- The Drought Initiative
The Drought Initiative
Planning early is key to achieving drought resilience
Drought is considered to be one of the most far-reaching natural disasters, bringing short and long-term economic and social losses to millions of people worldwide. Many countries across the globe may soon face the impacts of intense drought, yet they still lack a comprehensive plan for what to do when the first signs of drought appear. Drought and water scarcity – interconnected phenomena that often aggravate each other’s effects – can trigger major setbacks for the most disadvantaged populations: from famine to migration and displacement. A single year of drought can set back years of social development, in particular for vulnerable members of society. Water scarcity alone could cost some regions up to six percent of their GDP by 2050, in turn triggering mass migration and conflict over diminishing resources. In 2017, drought led to the worst humanitarian crisis since the Second World War, when 20 million people across Africa and the Middle East came to the brink of starvation (UN-OCHA).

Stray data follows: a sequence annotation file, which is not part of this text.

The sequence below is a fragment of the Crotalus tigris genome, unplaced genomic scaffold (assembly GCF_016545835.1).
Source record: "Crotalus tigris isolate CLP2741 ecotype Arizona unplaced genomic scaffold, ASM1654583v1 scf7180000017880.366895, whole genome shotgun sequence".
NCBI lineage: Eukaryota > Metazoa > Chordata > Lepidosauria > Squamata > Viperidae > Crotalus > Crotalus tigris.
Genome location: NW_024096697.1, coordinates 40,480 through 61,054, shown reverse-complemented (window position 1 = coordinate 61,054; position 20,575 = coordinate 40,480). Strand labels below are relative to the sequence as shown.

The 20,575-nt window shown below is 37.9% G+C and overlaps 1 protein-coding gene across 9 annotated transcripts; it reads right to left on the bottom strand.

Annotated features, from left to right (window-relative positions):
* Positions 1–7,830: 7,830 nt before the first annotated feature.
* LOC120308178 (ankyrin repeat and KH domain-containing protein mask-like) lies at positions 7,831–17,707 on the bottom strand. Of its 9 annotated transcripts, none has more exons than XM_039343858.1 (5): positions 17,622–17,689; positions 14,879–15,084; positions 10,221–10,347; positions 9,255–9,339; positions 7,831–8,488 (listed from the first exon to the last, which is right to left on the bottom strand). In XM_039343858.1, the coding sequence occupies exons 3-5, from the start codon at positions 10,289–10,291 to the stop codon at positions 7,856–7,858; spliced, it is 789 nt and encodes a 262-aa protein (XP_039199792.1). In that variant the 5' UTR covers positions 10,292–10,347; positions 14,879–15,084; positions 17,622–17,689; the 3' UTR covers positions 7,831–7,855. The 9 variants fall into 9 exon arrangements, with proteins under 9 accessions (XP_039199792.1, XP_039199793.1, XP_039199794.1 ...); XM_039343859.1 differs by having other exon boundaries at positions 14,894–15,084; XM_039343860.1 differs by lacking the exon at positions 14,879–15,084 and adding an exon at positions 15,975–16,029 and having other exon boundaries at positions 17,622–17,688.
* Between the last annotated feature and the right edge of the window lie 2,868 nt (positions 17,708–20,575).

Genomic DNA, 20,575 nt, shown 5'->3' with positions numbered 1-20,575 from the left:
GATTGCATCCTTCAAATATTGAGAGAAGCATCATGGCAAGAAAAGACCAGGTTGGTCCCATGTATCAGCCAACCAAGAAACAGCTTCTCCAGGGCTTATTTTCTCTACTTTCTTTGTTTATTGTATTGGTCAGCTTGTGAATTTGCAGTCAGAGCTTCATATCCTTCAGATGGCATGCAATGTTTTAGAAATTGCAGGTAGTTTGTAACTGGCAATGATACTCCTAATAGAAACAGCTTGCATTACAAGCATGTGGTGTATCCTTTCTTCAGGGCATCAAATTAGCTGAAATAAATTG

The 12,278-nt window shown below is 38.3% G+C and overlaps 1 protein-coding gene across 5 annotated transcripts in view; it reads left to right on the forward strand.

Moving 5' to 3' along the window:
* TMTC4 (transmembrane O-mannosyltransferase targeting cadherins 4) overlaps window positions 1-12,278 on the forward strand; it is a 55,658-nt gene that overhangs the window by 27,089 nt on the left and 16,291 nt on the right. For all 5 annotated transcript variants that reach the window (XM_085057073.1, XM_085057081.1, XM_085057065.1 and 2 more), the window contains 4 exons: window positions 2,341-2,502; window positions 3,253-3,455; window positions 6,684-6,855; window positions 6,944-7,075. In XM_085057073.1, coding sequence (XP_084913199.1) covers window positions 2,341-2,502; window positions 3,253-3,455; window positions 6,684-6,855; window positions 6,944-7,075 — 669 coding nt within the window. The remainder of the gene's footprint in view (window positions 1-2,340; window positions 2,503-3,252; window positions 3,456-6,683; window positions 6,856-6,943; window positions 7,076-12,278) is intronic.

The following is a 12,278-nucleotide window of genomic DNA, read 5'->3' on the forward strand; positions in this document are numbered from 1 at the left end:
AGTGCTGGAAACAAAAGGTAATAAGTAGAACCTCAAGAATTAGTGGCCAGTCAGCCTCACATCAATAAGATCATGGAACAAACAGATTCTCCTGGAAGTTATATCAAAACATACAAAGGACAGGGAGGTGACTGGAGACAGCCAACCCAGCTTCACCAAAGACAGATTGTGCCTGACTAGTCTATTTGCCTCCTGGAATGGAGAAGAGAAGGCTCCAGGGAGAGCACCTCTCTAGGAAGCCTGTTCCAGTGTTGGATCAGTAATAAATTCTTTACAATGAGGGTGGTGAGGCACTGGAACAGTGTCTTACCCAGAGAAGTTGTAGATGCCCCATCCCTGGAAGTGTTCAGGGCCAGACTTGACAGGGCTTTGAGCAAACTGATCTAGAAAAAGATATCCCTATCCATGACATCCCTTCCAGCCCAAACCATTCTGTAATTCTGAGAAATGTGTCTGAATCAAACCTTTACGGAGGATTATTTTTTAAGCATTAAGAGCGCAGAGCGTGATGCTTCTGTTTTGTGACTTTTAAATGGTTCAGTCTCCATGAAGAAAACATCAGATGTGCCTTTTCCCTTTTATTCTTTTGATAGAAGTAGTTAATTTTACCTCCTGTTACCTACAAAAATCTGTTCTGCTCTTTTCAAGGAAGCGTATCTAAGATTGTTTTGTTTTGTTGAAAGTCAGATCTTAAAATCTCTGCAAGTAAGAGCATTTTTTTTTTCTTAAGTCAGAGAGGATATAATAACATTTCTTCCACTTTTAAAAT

According to the 2018 United Nations/World Bank High Level Panel on Water, forty per cent of the world’s population is affected by water scarcity, with as many as 700 million people at risk of being displaced as a result of drought by 2030. A lack of water – often the outcome of drought – is already fueling migration due to its impacts on people’s livelihoods. The Panel called for evidence-based policies and innovative approaches at the global, national and local level to make water management more disaster-resilient.
The UNCCD is making a contribution to addressing these challenges through a recently launched initiative that will work to enhance the resilience of communities and ecosystems to drought through the design of national action plans. The aim is to promote a paradigm shift in approach to the way drought is managed – from a reactive and crisis-based towards a proactive and risk-based one. The convention supports countries in developing a comprehensive national plan of action ready to be set in motion to deal with drought well before it strikes.